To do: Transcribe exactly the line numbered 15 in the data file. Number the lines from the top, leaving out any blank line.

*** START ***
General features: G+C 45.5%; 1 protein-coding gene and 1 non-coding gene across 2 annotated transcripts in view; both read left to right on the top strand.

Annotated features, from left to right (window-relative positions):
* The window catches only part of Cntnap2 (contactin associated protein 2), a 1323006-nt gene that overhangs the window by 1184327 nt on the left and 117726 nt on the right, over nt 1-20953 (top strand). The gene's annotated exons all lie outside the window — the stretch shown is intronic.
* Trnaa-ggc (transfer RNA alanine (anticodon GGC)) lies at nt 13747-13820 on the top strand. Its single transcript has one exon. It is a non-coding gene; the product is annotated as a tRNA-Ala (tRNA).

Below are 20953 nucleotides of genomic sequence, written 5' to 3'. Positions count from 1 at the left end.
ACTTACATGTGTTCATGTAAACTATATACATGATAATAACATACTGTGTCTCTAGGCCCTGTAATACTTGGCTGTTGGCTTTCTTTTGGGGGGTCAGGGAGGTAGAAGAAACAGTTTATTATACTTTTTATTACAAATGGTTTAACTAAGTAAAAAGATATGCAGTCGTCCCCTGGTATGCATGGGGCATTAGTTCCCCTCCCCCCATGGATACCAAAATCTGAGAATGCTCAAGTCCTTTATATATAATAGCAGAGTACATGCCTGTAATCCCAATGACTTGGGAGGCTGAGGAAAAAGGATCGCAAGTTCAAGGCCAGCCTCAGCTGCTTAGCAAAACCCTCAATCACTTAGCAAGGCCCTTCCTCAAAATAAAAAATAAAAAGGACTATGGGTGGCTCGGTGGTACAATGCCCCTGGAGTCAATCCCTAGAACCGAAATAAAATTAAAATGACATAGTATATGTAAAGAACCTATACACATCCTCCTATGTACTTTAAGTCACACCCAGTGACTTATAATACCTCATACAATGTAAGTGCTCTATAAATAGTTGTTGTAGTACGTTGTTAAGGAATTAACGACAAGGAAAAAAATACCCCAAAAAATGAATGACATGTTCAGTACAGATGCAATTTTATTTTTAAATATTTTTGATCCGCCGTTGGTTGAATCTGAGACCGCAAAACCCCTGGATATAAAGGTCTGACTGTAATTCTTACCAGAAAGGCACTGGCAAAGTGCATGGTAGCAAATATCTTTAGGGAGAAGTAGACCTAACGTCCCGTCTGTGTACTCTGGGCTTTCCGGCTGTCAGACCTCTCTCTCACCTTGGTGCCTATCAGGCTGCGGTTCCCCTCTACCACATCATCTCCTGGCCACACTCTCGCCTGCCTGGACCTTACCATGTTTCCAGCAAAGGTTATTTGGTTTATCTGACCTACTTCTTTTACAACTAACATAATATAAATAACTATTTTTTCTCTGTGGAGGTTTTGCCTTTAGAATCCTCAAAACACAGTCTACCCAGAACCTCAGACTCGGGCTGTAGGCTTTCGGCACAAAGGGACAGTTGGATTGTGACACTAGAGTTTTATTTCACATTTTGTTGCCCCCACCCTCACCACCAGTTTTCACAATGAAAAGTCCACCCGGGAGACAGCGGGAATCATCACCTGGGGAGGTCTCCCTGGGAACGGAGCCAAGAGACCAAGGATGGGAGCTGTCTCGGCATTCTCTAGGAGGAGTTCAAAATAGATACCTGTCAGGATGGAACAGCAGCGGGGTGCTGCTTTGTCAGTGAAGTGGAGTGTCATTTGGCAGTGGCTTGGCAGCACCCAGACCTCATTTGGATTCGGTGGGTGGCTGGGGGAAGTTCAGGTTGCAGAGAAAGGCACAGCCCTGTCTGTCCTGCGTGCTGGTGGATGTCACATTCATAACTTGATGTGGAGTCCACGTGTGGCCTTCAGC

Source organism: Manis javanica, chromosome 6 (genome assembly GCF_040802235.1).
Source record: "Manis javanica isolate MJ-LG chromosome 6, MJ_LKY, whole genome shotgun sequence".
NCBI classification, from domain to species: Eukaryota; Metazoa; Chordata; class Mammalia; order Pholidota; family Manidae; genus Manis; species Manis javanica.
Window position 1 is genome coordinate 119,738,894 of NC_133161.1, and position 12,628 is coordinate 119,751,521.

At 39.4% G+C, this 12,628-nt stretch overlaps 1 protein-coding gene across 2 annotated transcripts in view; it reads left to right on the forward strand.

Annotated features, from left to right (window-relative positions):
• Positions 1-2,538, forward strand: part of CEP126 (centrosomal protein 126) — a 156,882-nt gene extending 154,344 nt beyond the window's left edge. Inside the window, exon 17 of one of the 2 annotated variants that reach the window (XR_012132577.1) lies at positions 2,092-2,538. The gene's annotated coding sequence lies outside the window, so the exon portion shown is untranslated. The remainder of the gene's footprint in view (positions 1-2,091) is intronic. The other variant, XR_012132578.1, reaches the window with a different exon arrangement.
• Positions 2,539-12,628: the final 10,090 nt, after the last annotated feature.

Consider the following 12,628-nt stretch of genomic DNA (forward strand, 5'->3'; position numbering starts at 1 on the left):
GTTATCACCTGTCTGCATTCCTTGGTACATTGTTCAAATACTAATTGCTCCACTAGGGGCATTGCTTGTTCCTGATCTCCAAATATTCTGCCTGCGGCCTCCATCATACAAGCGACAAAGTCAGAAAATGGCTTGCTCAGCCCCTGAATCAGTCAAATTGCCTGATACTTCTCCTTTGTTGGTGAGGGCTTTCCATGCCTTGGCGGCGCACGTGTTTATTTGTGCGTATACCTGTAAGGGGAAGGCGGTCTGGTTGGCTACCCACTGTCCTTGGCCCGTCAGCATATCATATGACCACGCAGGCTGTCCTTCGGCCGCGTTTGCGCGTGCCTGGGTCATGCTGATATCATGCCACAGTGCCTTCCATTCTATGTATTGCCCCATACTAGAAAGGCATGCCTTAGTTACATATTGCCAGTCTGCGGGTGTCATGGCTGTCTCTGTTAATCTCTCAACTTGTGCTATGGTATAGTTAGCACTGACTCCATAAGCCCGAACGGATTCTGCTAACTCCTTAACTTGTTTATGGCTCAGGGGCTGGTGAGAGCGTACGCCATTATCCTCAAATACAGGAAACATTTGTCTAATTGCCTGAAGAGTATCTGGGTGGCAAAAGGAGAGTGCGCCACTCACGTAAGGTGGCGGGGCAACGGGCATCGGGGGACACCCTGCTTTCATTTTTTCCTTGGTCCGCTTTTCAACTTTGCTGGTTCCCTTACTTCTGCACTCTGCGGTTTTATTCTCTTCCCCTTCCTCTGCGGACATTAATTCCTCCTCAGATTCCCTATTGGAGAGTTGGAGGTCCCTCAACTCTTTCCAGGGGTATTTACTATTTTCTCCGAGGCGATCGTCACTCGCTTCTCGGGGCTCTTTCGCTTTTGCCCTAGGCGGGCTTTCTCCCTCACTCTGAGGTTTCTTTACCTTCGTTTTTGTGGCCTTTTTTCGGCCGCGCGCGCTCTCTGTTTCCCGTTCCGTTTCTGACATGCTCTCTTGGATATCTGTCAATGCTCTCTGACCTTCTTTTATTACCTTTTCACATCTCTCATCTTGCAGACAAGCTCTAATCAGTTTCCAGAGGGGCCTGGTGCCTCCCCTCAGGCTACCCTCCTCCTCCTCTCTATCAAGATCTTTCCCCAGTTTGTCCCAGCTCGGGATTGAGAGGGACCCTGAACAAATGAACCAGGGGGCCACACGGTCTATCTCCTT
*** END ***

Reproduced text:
Consider the following 12,628-nt stretch of genomic DNA (forward strand, 5'->3'; position numbering starts at 1 on the left):